Our great lightweights are now the heavyweights of boxing
Sixty one kilogrammes, or 135lb (that’s 9st 9lb in old money) may be the limit for boxing’s lightweight division, but it is one that is is emerging as the heavyweight as far as Britain is concerned.
Currently it is the liveliest in the UK, a division rich in talent and excitement headed by our man Terry Flanagan, who has become the first Englishman to win a world title at this limit and also WBA Interim World Champion Derry Mathews from Liverpool.
Which is why I was astonished to see on the telecast of last weekend’s Hull bill that Sky placed Ricky Burns at the top of their list of leading British lightweights, followed by Kevin Mitchell – above Flanagan who actually is a world champion and Anthony Crolla who has just fought a draw in one.
And as for Luke Campbell, well, good a prospect as he is and all due respect to him as an Olympic champion, he may be the best lightweight in Hull, but he is certainly not the best in Britain in my view – and not even the best in the North.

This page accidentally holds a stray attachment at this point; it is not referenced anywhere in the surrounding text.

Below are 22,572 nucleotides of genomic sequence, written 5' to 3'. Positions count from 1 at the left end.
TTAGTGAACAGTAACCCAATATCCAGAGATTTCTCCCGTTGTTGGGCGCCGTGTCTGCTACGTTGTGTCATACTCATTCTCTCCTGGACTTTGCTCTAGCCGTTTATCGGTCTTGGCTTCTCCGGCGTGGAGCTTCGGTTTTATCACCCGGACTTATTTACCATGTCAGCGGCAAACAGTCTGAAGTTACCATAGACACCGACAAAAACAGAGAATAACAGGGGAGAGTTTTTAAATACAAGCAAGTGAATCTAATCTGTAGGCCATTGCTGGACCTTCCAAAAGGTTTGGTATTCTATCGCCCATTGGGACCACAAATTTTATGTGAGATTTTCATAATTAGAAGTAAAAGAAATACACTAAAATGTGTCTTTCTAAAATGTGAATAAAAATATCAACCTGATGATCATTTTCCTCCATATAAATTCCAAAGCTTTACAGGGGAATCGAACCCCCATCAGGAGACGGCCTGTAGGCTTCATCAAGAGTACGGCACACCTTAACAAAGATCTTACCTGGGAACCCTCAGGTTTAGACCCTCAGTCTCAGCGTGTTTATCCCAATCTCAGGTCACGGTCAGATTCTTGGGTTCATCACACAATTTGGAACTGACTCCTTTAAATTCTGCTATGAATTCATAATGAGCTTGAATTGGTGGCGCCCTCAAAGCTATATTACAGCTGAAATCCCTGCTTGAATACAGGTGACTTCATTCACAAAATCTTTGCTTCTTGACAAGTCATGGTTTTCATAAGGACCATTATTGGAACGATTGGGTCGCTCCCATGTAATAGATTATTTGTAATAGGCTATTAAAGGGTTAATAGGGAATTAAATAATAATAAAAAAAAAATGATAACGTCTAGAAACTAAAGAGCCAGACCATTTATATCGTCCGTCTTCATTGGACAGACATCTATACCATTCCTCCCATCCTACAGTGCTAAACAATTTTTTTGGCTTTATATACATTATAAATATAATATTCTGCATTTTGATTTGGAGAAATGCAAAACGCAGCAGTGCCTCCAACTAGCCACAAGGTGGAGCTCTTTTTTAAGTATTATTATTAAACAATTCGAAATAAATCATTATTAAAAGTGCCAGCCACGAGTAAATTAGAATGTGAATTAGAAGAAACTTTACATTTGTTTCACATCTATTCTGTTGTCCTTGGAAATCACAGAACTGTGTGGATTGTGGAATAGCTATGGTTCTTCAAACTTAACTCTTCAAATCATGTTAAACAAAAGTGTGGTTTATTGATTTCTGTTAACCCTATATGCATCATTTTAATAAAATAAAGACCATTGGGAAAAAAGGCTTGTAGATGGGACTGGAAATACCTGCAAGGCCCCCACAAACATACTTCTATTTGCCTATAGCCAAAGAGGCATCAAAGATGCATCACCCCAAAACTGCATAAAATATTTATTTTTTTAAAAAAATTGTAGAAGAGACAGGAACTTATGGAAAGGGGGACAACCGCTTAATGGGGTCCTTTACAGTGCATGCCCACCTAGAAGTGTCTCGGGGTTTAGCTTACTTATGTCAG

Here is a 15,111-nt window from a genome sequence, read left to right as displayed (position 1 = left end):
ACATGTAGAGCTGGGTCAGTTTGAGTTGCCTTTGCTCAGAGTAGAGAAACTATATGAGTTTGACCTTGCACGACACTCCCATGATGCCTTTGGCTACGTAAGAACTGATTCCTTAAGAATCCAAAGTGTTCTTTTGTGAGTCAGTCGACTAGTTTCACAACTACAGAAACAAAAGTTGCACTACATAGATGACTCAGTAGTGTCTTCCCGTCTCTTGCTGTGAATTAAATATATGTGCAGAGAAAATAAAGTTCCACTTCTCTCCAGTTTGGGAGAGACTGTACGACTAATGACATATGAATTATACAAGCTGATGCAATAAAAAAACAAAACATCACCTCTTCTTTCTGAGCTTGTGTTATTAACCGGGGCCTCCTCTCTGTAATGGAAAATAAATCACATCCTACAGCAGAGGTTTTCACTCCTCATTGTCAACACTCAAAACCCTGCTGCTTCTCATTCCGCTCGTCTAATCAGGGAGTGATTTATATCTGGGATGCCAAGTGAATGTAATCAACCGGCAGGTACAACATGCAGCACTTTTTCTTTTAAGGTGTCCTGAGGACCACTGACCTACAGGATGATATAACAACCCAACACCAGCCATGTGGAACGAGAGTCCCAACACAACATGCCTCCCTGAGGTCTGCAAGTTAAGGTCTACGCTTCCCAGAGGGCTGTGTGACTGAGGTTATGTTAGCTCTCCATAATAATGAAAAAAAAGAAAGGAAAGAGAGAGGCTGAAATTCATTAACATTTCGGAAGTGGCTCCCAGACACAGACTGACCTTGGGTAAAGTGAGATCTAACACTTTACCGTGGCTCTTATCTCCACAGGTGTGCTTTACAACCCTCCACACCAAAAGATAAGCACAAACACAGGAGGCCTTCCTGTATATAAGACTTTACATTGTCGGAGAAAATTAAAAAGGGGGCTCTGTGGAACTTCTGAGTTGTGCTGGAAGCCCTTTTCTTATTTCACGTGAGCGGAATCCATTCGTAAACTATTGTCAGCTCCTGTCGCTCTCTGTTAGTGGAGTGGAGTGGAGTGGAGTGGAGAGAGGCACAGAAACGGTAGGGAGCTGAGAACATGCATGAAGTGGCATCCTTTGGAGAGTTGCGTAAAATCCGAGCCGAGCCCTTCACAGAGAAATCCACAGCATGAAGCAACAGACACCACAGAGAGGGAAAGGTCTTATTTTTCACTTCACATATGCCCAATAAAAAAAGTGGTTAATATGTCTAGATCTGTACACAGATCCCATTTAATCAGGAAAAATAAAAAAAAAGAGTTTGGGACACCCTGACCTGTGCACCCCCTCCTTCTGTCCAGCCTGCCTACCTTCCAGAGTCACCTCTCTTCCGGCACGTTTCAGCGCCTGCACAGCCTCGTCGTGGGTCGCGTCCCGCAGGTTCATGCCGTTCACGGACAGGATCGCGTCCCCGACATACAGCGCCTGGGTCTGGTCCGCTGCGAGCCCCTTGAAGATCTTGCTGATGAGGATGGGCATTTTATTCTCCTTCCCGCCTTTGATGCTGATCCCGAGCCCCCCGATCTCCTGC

It is nothing unusual for Olympic gold medallists to fight for world titles very early in their careers and after only a few fights – the heavyweights Pete Rademacher and Leon Spinks are examples of this, as well as the Ukrainian Vasyl Lomachenko who became WBO featherweight champion in only his third pro bout.
But Campbell is 28 years of age and, to be honest, I don’t think he punches hard enough to win at world level, but we’ll see. He comes across as a really nice young man and I certainly wish him well as he is good for the game, but he is nowhere near ready to fight for a world title.
It’s great that the fans turned up for his fight with Tommy Coyle – there’s nothing like a good domestic contest to whet the appetite. But what on earth was Coyle – who admitted afterwards that he was mere journeyman – doing in a contest billed as an eliminator for a world title?
As for ranking Burns No.1, well, he may have been a decent champion but with five defeats on his record he has seen better days and has been fighting recently at light-welter anyway.